By Susan McNulty
All GPs look set to get a commissioning budget but policy makers are understood to be considering an opt-out facility for those GPs who do not want the responsibility.
This would allow GPs to pass on responsibility to a third party such as a consortium or other practice but would ensure that all GPs are engaged with commissioning at some level.
Dr Shane Gordon, co-lead for the NHS Alliance’s Clinical Commissioning Federation, said: ‘The noises that I’m hearing from the Department of Health indicate everybody will be allocated a budget and what we don’t have is the detail about whether they will be able to block that back.
‘I’m sure there will have to be that level of compromise otherwise GPs will say “thanks, but no thanks” and there will be a battle with the BMA.’
Dr James Kingsland, PBC clinical network lead and NAPC president, said the days when GPs could say ‘I’m just a GP’ were over.
‘Someone else has to manage the budget for them and that could be the consortium or their neighbouring practice. The idea that practices can just carry on or be a conscientious objector [to PBC] will no longer be possible.’
He added: ‘If a GP is saying they don’t want to commission or be a budget-holder, then do they want to become someone’s employee or have someone do it on their behalf?’
Dr Kingsland said the latter would still encourage peer review to tackle variations in referrals, which PBC had shown could work.
At a commissioning round-table meeting hosted by centre-right think tank 2020health earlier this month, Dr Kingsland said all GPs were commissioning already.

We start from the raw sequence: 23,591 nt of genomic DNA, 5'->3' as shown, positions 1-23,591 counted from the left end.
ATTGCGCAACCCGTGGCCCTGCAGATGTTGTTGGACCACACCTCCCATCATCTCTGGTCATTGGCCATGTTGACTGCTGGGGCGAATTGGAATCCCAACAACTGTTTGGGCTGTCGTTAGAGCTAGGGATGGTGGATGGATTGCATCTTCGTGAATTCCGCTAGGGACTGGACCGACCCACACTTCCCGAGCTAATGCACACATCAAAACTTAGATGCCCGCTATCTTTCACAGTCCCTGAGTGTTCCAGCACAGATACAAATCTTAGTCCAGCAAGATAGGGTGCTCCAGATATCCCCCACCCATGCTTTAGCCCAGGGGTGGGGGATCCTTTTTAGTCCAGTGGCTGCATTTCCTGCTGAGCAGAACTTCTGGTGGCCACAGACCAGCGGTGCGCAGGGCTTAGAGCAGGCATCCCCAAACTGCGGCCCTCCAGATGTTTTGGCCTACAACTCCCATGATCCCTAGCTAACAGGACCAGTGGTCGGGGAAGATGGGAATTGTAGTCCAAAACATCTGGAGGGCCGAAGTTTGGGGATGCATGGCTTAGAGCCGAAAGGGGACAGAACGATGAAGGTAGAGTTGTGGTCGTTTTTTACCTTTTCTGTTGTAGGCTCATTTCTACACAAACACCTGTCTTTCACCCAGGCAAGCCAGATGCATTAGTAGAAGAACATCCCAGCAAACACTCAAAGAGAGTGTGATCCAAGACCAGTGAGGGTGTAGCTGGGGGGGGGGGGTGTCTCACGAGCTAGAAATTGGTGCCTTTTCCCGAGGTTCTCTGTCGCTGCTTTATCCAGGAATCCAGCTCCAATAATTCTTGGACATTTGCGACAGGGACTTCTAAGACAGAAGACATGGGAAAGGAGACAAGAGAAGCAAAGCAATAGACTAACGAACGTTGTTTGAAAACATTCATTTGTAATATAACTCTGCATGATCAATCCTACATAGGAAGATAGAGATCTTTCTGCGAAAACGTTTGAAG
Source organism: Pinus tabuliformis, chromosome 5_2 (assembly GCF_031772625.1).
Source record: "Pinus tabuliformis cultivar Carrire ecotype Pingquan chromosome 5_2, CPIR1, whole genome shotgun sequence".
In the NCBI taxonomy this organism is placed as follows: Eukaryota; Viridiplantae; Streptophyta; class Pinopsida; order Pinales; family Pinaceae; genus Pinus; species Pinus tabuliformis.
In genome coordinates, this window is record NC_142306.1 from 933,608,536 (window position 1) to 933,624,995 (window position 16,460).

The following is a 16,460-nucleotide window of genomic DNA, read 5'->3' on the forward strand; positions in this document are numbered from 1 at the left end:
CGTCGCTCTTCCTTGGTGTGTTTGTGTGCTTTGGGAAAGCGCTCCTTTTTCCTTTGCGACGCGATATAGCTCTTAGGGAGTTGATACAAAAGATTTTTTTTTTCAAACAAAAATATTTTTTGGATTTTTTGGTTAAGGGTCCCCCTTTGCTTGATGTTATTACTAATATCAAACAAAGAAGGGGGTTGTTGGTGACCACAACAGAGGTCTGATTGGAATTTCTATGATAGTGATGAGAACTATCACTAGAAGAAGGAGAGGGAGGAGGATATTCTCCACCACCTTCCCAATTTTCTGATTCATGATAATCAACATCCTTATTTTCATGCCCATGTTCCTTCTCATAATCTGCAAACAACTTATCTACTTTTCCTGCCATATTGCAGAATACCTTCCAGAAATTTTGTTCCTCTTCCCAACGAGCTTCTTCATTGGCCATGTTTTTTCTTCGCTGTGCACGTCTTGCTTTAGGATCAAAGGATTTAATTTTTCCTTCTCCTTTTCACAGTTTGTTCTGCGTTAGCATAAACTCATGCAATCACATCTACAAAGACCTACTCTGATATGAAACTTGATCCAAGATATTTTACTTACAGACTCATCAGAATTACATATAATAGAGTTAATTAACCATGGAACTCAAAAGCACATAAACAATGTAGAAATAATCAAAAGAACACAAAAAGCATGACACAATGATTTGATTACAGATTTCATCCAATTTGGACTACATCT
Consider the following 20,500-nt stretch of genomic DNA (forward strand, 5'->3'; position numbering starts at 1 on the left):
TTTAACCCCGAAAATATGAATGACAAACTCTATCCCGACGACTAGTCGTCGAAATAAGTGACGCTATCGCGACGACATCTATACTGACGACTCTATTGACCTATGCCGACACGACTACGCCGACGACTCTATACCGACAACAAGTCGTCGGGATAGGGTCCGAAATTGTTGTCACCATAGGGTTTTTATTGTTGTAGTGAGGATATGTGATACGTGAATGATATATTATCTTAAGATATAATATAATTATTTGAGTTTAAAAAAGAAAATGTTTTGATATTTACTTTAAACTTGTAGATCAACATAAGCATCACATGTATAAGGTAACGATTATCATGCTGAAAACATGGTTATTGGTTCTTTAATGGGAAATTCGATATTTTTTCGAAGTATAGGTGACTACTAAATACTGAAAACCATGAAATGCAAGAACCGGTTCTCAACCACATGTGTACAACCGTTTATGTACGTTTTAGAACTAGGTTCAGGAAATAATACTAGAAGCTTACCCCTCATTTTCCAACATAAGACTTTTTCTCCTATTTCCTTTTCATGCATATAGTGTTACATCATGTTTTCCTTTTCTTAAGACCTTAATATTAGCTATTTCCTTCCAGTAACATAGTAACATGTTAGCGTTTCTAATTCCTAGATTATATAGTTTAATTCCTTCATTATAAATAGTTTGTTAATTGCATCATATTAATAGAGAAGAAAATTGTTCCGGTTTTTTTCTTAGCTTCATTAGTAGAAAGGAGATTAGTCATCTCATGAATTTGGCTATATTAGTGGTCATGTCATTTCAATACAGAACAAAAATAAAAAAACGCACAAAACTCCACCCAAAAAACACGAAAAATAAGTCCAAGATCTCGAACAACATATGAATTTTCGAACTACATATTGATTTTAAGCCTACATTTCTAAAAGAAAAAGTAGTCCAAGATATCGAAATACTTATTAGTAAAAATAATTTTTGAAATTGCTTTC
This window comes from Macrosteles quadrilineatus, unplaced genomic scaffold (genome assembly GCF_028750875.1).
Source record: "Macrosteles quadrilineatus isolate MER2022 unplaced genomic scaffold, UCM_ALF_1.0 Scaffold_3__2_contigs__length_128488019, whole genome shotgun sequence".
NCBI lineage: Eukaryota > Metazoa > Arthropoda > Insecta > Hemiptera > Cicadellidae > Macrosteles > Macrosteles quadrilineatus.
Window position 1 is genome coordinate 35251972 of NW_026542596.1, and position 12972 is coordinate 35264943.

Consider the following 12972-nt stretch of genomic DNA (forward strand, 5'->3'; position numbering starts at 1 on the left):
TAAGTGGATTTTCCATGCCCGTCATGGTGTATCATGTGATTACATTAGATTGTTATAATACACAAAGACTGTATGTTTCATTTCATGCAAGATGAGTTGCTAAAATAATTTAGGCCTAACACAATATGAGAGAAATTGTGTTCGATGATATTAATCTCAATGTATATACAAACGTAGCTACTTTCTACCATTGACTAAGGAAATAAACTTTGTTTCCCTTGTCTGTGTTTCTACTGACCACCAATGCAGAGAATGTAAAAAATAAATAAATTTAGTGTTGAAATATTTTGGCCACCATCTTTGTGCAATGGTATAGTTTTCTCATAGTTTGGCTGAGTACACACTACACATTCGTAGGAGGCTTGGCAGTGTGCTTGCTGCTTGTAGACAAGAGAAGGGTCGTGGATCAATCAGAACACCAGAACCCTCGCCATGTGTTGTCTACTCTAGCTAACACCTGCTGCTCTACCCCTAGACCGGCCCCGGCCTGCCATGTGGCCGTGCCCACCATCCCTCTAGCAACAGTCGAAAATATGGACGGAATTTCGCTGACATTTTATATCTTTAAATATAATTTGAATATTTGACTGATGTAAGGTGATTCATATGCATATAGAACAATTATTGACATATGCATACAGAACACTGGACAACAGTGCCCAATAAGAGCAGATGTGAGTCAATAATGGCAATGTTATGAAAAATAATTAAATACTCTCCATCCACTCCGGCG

He told the meeting: ‘It’s not a case of making it voluntary or mandatory but whether the GP is conscious or unconscious that they are making commissioning decisions.’
NHS Alliance chair Dr Mike Dixon said: ‘I think it has been decided that those who want hard budgets and can show an element of competence will be able to get them. Everyone will have a budget, whether a practice or PBC consortium. I hope there will be flexibility so you can have elements of the budget and not all of it.
‘I think it’s very likely we will have a new GP contract so that commissioning is something all GPs do in some form so there is some effort to make sure prescribing and referrals are as cost-effective as they can be.
‘My reading is there will be flexibility but that has not been decided. I think there’s going to be big change and nobody will be able to simply hide and hope it doesn’t matter. Everyone will have to get engaged.’
NAPC chair Dr Johnny Marshall said the message he was getting was that the Government wanted all GPs involved: ‘Not everyone will want to be on the board, redesigning services or renegotiating contracts, but everyone will have accountability in the use of resources and that’s consistent with the pre-election message.’
Dr Shane Gordon